Monday, April 30, 2012

This Week's Book: Terms of Labor

This was a tough one. I had to read it, of course, but I chose to and it was worth it. Nice to see a history book on the front page again.

As an aside, all seven of the entries on this blog so far are on even-numbered days, completely by accident at that. Well... I find that interesting.

April 22-28: Terms of Labor, ed. Stanley Engerman

History (1999 - 271pp.) 

I can barely qualify this for Book a Week considering how academic it is, but that's life, isn't it? 

Terms of Labor is an interdisciplinary book, covering history, social science and law, that is essentially a history of freedom. It spans six centuries, three continents, and subjects as wide-ranging as slavery, women's rights and the American labour movement. It really is quite an ambitious book, and it's pulled off well. 

Each article is written by an expert in a different field. This results in a chapter on the early modern slave trade, a chapter comparing the Russian serf emancipation of 1861 to the freeing of slaves in the Southern United States during/after the American Civil War, a chapter on indentured servitude in Northwest Ordinance cases, and so on, all the way up to a closing chapter on the merits of the American dream. To list everything would basically require writing a term paper but the table of contents shouldn't be tough to find. 

Any book like this is bound to be a little disjointed, but as a plus, it never gets boring. The main criticism I would have is in the structure, specifically that chapter breaks can never really be that smooth here. Then again, the main cachet of a book like this is how much different material a reader can cover in under 300 pages. If you're interested in off-the-wall comparisons of seemingly disparate subjects and have a history and/or industrial relations background, I would definitely recommend this book. If not, you might get lost a little, but I imagine you'll learn a ton. 

Ease of Reading: 1 
Educational Content: 10

Sunday, April 22, 2012

This Week's Book: The Legend of Sleepy Hollow

More fiction, this time published a little earlier. Apparently I just can't get enough of the nineteenth century.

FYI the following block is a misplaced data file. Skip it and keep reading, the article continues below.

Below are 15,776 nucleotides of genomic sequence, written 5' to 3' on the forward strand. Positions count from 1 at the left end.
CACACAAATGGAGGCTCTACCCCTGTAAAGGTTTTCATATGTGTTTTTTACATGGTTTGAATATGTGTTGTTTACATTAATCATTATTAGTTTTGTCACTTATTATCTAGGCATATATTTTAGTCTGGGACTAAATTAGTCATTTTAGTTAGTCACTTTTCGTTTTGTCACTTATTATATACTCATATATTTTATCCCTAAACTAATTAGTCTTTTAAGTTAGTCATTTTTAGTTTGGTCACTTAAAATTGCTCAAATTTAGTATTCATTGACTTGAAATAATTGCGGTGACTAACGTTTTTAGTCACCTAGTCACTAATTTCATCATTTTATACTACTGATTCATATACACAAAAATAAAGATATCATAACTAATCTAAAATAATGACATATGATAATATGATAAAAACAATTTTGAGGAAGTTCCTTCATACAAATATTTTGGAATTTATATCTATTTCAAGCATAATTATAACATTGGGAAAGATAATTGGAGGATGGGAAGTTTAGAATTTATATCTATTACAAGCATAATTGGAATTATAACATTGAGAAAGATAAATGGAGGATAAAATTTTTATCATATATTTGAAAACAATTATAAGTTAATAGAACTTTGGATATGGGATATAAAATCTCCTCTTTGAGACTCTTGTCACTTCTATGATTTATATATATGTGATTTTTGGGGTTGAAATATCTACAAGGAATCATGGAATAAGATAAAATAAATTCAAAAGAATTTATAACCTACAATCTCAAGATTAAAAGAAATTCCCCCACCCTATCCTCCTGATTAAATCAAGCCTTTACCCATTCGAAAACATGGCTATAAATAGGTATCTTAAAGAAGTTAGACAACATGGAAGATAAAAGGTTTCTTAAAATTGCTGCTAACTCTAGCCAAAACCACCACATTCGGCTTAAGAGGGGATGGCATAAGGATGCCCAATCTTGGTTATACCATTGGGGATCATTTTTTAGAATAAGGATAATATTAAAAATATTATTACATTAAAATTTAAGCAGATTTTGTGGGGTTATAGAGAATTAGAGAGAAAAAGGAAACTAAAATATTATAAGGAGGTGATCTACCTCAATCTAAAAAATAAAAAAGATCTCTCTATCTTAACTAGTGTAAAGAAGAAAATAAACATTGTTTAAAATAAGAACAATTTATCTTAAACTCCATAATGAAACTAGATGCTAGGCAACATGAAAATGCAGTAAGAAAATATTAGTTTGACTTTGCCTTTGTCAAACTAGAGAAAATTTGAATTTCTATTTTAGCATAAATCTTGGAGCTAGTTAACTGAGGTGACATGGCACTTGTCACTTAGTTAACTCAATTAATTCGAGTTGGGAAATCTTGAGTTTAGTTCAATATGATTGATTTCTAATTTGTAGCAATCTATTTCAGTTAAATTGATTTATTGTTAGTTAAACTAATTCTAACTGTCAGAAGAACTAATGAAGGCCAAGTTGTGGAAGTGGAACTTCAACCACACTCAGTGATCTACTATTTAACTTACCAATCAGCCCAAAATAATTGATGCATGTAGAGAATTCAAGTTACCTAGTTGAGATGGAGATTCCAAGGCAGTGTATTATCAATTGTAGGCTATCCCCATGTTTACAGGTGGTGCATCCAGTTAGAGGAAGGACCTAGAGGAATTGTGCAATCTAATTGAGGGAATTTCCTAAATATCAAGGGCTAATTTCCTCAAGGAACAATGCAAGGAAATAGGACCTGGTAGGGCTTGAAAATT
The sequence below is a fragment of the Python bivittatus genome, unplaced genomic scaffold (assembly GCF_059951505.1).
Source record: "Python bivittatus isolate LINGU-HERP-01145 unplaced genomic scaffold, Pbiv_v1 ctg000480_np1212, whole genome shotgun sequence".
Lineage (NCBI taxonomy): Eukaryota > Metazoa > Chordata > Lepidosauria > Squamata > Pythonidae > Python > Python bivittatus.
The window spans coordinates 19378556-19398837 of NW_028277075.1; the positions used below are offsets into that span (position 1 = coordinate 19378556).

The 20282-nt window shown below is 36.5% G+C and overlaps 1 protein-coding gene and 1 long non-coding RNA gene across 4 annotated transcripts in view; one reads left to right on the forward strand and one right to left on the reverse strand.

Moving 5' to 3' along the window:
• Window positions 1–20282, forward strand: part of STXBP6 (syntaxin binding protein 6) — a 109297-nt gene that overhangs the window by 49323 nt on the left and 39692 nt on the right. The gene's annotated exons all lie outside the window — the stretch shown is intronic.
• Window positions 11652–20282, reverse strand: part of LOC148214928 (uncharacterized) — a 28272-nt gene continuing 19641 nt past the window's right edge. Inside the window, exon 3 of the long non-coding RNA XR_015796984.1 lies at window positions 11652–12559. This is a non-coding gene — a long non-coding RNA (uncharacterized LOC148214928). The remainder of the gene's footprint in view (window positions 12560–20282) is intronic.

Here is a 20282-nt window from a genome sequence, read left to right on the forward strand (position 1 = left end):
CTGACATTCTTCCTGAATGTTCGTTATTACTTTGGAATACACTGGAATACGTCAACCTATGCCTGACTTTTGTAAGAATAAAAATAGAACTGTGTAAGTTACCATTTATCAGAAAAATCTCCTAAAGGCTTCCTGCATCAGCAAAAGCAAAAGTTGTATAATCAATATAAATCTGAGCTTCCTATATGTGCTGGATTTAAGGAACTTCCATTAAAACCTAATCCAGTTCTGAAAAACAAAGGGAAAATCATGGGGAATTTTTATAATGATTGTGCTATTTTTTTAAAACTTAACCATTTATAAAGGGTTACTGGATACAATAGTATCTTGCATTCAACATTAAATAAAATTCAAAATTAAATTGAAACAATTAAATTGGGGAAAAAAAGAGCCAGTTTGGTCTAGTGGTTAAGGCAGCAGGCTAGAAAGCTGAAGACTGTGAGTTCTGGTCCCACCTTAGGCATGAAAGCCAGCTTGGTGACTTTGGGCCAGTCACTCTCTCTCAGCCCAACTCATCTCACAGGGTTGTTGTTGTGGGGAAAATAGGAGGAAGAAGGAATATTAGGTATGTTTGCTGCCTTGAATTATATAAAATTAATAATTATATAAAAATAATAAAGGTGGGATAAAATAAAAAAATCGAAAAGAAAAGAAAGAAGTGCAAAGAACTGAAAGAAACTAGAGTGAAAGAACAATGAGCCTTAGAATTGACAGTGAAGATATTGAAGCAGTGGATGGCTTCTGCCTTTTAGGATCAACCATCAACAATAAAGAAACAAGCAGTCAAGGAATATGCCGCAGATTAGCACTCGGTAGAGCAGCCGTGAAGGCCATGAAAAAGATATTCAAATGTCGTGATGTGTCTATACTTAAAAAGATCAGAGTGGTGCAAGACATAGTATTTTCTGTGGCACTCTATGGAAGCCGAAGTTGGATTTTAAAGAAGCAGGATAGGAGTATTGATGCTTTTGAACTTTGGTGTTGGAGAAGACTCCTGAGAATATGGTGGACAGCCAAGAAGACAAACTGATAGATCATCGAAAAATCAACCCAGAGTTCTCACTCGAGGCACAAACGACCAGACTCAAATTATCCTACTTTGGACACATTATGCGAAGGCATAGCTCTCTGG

April 15-21: The Legend of Sleepy Hollow by Washington Irving

Literature (1819 - 41 pp.) 

This is by far the shortest work I have read for Book a Week so far. Expect more of these whenever I have exams and/or papers and/or excursions all at the same time. Still loving the classics, just in bite size! For the record, although The Legend of Sleepy Hollow is widely considered a short story, it checks out at about 12,000 words. By the standards of our day, it's a typical novelette. 

The Legend of Sleepy Hollow, if only two things, reminds us how much early nineteenth-century American literature takes after eighteenth-century British literature, and expands a relatively simple plot into a surprisingly long work. For the former, expressions like "coquette" abound, describing the female main in a way students of eighteenth-century British literature can immediately understand. There is also an element of didacticism in Irving's work, not completely unlike something Dr. Samuel Johnson would have done, if not quite as overt - and, of course, any didacticism is revealed as a joke. Fitting for a post-Revolution American story... 

As for the latter, my one qualm with the story is its attention to detail. Despite hearing Ichabod Crane's life story and then some, I do not feel particularly attached to his character. Likewise, although the other characters are described well and the plot is readily understandable, I feel absolutely nothing for any of them. I can certainly understand why this was not a novel, as I cannot imagine what is, in essence, a single scene with some background, extending any further. 

Interesting read and a nice little peek into the literary side of American history. Having read Rip Van Winkle, I had to read this one too. I enjoyed Rip Van Winkle more, but The Legend of Sleepy Hollow has a fun, twisted ending... once you get past a virtual almanac on Tarrytown. 

Ease of Reading: 7 
Educational Content: 3

Monday, April 16, 2012

This Week's Book: White Oleander

Meeting new people is fun! One of them recommended this book to me.

April 8-14: White Oleander by Janet Fitch

Literature (1999 - 390pp.) 

Finally, some more fiction! 

White Oleander is a book that made headlines when it came out, inspired a blockbuster movie, and all for good reason. Everything from the writing style to the cover art is so late '90s. It's interesting to look back with a little perspective on a period you know so well and see an artefact for the little piece of history it is, like how I had never heard Sevendust as a full album until about 2008.